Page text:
“I am incredibly grateful to Billy Francis and the entire Student Veterans Center staff, as well as Kathleen Haughney and the Office of Research and University Communications staff,” Johnson said. “Their mentorship and constant support have greatly contributed to my success.”
As a marketing senior double minoring in German and computational science entrepreneurship, Johnson hopes to pursue a Master of Business Administration and “redefine what it means to be a businesswoman in the current landscape and be able to make an impact on the business world at large, my community and FSU.”
“I am proud to be a Florida State Seminole and extremely thankful for everything this university has given me,” she said. “I hope I have left a mark on it just as it has left a mark on me.”
What FSU resources helped you thrive as a student and an organization leader?
The Student Veterans Center and veteran community here at FSU has profoundly impacted my student experience. The SVC has provided support, guidance, and what I believe has been one of my true purposes and callings on this campus. Billy Francis and his team work tirelessly for the veterans on this campus and continue to keep us as one of the most veteran-friendly universities in the nation. As I prepare to graduate and start a new chapter, I will forever cherish what this community and the Student Veterans Center have provided. My father reminds me, “to whom much is given, much is expected.” Much has been given to me by the student veterans center, and I hope that one day I can give back even a fraction of what I have been given.
What do you hope to give back to FSU through your position as the Veterans Student Union director?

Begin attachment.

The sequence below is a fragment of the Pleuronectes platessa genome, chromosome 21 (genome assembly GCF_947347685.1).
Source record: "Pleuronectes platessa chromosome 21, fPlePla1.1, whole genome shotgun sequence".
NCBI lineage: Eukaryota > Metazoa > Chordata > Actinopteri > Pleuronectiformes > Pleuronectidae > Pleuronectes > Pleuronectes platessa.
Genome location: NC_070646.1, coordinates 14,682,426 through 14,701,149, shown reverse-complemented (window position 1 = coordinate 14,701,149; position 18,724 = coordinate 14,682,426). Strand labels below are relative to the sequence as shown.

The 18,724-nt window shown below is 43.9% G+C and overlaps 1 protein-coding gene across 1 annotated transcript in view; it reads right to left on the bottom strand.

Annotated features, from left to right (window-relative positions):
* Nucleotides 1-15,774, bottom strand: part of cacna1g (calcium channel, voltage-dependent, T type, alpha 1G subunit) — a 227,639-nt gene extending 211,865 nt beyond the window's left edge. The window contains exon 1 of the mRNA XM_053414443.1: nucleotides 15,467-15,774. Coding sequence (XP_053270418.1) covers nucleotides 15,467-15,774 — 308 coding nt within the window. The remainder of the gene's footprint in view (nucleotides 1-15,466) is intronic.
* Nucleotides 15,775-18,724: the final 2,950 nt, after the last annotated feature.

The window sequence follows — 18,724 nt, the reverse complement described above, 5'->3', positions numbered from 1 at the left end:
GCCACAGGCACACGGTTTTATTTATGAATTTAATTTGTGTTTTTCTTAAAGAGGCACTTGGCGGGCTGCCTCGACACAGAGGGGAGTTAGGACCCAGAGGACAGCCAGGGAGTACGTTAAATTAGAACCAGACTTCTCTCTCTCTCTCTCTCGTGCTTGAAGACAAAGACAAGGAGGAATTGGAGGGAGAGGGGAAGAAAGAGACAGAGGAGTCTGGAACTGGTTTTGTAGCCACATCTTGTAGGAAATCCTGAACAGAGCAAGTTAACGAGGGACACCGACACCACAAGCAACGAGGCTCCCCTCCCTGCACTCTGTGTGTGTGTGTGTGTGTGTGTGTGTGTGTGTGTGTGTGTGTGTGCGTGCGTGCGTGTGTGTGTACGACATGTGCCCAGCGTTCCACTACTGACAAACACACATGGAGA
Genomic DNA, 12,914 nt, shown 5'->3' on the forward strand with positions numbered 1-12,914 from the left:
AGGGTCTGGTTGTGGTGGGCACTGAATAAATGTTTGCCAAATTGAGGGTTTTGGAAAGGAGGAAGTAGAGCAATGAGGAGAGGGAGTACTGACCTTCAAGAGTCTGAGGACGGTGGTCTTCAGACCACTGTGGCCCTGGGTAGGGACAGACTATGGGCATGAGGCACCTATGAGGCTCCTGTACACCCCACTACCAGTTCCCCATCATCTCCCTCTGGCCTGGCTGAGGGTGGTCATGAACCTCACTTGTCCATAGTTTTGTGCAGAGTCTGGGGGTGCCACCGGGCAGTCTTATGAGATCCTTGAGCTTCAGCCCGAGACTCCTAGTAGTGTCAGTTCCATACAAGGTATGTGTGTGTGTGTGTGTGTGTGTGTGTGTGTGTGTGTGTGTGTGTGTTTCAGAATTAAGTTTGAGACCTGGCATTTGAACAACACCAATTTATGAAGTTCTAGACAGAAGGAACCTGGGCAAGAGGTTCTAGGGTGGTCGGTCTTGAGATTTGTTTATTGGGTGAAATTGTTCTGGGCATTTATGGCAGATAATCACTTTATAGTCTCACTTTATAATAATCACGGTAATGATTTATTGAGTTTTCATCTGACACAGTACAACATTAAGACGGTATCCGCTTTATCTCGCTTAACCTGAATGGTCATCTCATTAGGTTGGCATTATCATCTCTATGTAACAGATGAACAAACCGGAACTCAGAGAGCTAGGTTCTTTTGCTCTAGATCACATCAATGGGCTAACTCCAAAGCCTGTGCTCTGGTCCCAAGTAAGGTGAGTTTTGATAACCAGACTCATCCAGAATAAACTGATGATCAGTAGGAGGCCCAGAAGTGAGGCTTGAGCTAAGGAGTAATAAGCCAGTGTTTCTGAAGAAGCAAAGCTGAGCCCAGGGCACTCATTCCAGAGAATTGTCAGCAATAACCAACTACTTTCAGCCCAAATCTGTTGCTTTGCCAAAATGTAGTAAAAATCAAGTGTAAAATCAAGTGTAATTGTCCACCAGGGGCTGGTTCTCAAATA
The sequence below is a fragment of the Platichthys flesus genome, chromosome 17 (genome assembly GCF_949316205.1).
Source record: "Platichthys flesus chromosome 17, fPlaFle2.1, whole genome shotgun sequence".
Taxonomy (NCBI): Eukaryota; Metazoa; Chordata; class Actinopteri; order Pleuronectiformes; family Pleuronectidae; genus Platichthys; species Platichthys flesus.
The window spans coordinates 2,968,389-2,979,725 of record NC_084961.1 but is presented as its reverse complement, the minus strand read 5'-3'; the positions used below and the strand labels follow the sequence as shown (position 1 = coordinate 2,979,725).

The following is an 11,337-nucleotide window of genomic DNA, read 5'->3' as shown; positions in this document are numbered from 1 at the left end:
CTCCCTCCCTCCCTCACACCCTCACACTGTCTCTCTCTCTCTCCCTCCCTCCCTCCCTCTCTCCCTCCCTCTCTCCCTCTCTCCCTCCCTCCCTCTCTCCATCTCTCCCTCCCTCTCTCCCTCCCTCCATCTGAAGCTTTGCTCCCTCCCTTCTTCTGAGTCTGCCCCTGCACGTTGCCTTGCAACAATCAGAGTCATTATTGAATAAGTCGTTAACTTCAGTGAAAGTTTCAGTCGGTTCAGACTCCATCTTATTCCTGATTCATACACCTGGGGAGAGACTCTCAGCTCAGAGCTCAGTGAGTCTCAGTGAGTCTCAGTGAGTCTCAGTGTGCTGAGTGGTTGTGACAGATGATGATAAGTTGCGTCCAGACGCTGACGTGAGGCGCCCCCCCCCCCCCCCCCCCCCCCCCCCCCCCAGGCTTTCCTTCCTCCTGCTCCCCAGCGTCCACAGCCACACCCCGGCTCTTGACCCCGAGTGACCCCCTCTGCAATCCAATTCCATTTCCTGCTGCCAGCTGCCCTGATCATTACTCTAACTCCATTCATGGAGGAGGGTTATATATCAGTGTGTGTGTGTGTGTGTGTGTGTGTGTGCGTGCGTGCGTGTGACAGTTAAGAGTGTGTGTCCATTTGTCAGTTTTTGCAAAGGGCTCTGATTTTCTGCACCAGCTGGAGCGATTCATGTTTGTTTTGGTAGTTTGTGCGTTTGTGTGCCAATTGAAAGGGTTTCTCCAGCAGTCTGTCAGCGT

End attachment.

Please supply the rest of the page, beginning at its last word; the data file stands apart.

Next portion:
I hope to cultivate and sustain relationships between veterans and the FSU community by providing tangible resources and activities designed to foster veterans’ sense of connectedness to the university. These events allow us to ease the transition from military service to campus life, foster a community of past, present and future veterans, and support student veterans through graduation and into rewarding careers and graduate education programs.
What inspired you to create the Army ROTC scholarship?
When I learned that my role with the Veterans Student Union came with a stipend, I knew I wanted to pay it forward. I grew up as a military dependent. My father, Lt. Col. (retired) Brion Johnson, spent 29 years in the Army, deploying six times, to Afghanistan, Iraq, Kuwait, Qatar and Bahrain. He started in Army ROTC at the University of Iowa, and for him, it was the start of a successful and honorable military career. Throughout my years as a military dependent, I have always felt great support from those around me. Coming to Florida State, I wanted to give back and ensure that veterans on this campus feel the same support I felt growing up. I have tried to do that with my role in the Veterans Student Union and this scholarship. I feel incredibly touched to be able to give back to this university in my dad’s honor.